Russia uses AA-13 VLRAAMs accelerating up to 6x the speed of sound

WASHINGTON — After nine months of the war in Ukraine, new details of the weapons used by Russia for the invasion are gradually being revealed. Reports of various non-governmental organizations “float” to the surface. Often they are based on assessments, stories, and interviews of soldiers and officers of the Ukrainian Armed Forces.

Russia uses AA-13 VLRAAMs accelerating up to 6x the speed of sound
Photo credit: YouTube

Officers and commanders from both the Ukrainian Air Force and Ground Forces reveal that Russia has already begun using Very Long Range Air-to-Air Missiles [VLRAAM]. Remains have been found. Four air force officers from the Ukrainian Air Force testified that in October, the Russian Air and Space Forces [VKS] launched six such missiles per day.

It is about the Vympel R-37 [NATO reporting name: AA-13 Axehead] hypersonic missile. This missile was used against Ukrainian air targets as far as 250 miles away. The missile itself is designed to engage air targets at low altitudes, making it difficult to counter and almost impossible to evade.

AA-13 or just ‘Vympel’

Over the past few days, we’ve been revealing details from the Royal United Services Institute [RUSI] report with authors Justin Bronk, Nick Reynolds, and Dr. Jack Watling. It is in this report that special attention is paid to the deadly Russian combination, namely the MiG-31 armed with the Vympel R-37. The authors make a very important point: the Vympel R-37 rocket, which accelerates six times the speed of sound, is launched from an aircraft that accelerates more than twice the speed of sound.

Russia uses AA-13 VLRAAMs accelerating up to 6x the speed of sound
Photo credit: Wikipedia

The Ukrainian military says it has detected enemy missiles from the hypersonic missile. Based on their data, as well as data from external sources, it is assumed that it is the combination of MiG-31 and Vympel R-37 of the Russian Air Force that is responsible for many downed Ukrainian aircraft.

Experts explain the principle of action of Vympel R-37. The very targeting, they say, of this missile is quite difficult. Once fired, this rocket flies in an arc. During this flight, the missile relies on inertial navigation. Approximately 18 miles [29 km] before the target, the missile begins to use a dual-band radar whose purpose is to pick up the target.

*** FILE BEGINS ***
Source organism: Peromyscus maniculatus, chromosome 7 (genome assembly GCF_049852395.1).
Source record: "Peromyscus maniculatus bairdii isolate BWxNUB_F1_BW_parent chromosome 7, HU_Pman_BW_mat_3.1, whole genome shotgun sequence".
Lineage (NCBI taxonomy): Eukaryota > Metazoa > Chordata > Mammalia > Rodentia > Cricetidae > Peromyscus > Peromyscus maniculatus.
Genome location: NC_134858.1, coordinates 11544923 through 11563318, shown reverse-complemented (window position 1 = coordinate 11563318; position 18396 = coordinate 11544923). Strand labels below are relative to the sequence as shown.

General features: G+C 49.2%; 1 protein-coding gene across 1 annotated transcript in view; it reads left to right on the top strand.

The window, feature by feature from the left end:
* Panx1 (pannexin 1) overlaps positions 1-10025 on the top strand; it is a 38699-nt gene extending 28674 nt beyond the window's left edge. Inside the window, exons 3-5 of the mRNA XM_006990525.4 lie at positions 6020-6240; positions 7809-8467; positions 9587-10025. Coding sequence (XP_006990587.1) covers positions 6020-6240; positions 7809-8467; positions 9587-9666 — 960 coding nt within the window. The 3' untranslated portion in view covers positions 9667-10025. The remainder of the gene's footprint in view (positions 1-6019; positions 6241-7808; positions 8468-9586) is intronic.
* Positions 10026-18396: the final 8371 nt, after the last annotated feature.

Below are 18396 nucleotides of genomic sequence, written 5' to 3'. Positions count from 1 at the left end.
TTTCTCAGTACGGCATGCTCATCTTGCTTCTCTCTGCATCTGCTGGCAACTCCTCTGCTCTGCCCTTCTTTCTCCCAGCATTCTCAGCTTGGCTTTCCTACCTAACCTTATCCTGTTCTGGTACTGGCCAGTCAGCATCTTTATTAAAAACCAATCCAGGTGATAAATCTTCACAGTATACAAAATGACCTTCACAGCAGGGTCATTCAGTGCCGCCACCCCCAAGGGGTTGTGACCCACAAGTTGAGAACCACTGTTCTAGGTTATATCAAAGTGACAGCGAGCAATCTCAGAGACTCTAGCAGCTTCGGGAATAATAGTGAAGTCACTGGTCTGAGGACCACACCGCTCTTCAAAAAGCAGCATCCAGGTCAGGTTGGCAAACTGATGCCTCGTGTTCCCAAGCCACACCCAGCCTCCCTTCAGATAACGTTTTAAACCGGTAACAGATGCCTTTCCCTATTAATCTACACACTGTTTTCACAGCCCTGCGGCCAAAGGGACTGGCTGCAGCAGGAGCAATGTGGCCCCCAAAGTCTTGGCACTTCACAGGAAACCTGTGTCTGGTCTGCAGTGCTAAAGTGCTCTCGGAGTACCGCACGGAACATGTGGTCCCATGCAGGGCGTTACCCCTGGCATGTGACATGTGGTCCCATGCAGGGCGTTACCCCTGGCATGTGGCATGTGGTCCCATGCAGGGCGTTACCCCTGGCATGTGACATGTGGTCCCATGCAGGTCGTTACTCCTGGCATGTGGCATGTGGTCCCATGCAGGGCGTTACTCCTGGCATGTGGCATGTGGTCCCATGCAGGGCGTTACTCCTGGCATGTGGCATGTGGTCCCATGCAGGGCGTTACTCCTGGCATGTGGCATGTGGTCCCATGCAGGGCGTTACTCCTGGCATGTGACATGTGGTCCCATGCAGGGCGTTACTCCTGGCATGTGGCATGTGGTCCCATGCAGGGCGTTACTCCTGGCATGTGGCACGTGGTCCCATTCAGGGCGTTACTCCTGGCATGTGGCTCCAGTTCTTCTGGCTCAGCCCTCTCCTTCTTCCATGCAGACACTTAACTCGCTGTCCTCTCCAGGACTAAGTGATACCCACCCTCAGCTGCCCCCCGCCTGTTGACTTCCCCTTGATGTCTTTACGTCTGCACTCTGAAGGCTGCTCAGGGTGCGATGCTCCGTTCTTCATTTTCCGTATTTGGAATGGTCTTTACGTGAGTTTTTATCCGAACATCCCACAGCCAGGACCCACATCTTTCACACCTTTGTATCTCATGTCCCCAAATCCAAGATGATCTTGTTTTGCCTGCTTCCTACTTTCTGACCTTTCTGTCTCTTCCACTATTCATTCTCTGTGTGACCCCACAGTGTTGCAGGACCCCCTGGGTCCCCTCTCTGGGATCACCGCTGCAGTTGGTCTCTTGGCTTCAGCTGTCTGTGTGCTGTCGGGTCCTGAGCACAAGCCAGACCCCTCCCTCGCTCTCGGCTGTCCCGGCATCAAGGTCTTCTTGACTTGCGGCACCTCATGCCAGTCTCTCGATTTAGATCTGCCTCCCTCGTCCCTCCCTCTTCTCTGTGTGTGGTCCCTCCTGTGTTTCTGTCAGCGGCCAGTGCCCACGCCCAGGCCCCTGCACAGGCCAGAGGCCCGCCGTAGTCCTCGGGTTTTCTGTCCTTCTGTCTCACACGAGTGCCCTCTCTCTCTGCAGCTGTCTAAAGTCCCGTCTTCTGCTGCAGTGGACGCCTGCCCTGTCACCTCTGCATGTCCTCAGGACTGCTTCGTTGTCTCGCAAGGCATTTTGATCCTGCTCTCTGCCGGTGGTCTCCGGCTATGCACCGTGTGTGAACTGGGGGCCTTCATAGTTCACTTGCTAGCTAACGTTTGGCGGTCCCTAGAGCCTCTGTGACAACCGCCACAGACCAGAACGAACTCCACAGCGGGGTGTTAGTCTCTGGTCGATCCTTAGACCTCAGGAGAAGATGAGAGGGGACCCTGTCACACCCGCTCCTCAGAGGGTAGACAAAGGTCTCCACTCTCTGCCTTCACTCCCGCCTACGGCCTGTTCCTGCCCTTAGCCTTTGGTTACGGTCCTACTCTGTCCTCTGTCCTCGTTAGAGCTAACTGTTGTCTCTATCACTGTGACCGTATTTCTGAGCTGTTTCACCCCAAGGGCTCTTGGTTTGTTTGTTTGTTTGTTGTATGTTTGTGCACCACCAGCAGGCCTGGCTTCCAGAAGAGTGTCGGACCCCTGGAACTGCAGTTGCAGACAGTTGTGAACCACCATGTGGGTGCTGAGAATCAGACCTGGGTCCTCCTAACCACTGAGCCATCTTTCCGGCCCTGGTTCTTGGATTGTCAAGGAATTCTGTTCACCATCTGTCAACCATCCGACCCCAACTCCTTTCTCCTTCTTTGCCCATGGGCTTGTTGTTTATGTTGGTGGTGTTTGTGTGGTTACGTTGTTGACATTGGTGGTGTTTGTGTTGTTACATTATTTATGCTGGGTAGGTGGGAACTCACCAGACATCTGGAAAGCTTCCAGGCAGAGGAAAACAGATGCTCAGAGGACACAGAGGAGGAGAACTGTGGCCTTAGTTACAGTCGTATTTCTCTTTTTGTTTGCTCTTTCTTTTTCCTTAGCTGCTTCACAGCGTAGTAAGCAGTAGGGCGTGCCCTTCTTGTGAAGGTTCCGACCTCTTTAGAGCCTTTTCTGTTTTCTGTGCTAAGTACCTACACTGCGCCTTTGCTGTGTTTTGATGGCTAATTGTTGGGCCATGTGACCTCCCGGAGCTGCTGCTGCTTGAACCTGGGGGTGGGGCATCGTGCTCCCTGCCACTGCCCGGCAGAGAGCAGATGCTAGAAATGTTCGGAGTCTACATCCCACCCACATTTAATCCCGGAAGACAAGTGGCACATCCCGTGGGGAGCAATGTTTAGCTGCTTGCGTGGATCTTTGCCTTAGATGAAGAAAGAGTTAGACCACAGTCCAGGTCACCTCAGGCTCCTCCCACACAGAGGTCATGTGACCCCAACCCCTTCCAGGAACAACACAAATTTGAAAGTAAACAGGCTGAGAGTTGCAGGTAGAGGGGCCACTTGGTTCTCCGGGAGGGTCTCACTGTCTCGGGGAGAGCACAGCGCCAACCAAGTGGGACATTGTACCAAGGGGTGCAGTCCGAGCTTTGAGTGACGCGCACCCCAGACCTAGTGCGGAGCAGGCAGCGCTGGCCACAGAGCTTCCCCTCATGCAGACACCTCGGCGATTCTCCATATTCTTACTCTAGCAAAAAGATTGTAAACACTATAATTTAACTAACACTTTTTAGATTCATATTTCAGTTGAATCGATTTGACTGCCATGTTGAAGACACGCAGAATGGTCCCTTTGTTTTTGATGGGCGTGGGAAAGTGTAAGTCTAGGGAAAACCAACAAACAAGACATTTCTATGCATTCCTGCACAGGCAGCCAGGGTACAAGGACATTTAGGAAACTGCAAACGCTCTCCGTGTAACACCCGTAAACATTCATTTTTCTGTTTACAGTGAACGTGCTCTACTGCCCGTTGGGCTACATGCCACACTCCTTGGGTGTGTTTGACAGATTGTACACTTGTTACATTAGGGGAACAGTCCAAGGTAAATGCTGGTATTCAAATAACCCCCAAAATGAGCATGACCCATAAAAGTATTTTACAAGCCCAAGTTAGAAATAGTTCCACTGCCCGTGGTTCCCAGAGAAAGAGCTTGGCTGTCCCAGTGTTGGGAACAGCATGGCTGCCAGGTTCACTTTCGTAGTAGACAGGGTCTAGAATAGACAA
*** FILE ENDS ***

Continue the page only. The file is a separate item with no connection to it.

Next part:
The high speed of the Russian missile simply cornered the Ukrainian Su-25 Frogfoots and the Su-24 Fencer supersonic bomber. Compared to the rocket, their speed is too small. And if for the Su-24 Fencer there is an extended period in which to try to escape the plane [but only the period is extended, the plane cannot escape], then for the Su-25 which can fly at a maximum speed of 600 miles the inevitable end is almost instantly. What this means: the escape zone of the Su-25 is much more limited than that of the Su-24.

Russia uses AA-13 VLRAAMs accelerating up to 6x the speed of sound
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There are experts with a different opinion than that of the Ukrainian pilots and the data indicated in the RUSI report. For example, former US Air Force pilot Colonel Jeffrey Fisher claims that the Vympel R-37 missile has small wings, making it difficult to maneuver. Therefore, according to the colonel, the Ukrainian planes would be maneuverable enough to escape.

However, an interesting fact should be addressed. The Russian Air Force fired six Vympel R-37 missiles a day in October, Ukrainian officers say. This means that Russia has succeeded in fooling Western analysts. For many years it was believed that this rocket was a “boutique production” or in other words – an exotic weapon. The analysis stemmed from the fact that Moscow struggled for years to produce and deploy enough long-range R-77-1 air-to-air missiles, and the Vympel R-37 was left out of sight. The generous spending in October on this type of missile suggests that Moscow probably has enough of them.

Lt. Col. Fischer also opines here, saying that in his opinion, the presence of a large amount of Vympel R-37 means that Russia does not have enough of the R-77-1 and R-27 missiles. Of course, this is an expressed personal opinion and could easily be classified as “speculative”. But once you made the mistake of claiming that Russia does not have the Vympel R-37 exotic weapon, can you afford to repeat such a mistake?


Let’s say something about the MiG-31. This is an old plane, already 40 years old. However, it turns out that it is this old technology that flies very fast and at a very high altitude that is difficult to bring down. Only one MiG-31 is reported to have been destroyed, and that was because it was parked next to the runway during the Ukrainian attack on the Saki base in Crimea. Other Russian modern aircraft “drop like pears” while the MiG-31 stands steady in the air.

Russia is testing a remote control of the supersonic MiG-31 interceptor
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There’s a reason for that, and it’s called the MiG-25 Foxbat. The MiG-31 Foxhound was developed to replace the MiG-25 Foxbat. According to the RUSI report, the MiG-31 outperforms Ukrainian fighters in terms of speed, range, and altitude. This is because the MiG-31 inherits the speed of its predecessor, the MiG-25. Let us remind our readers that the MiG-25BM still holds the record for the fastest flight by a military aircraft.


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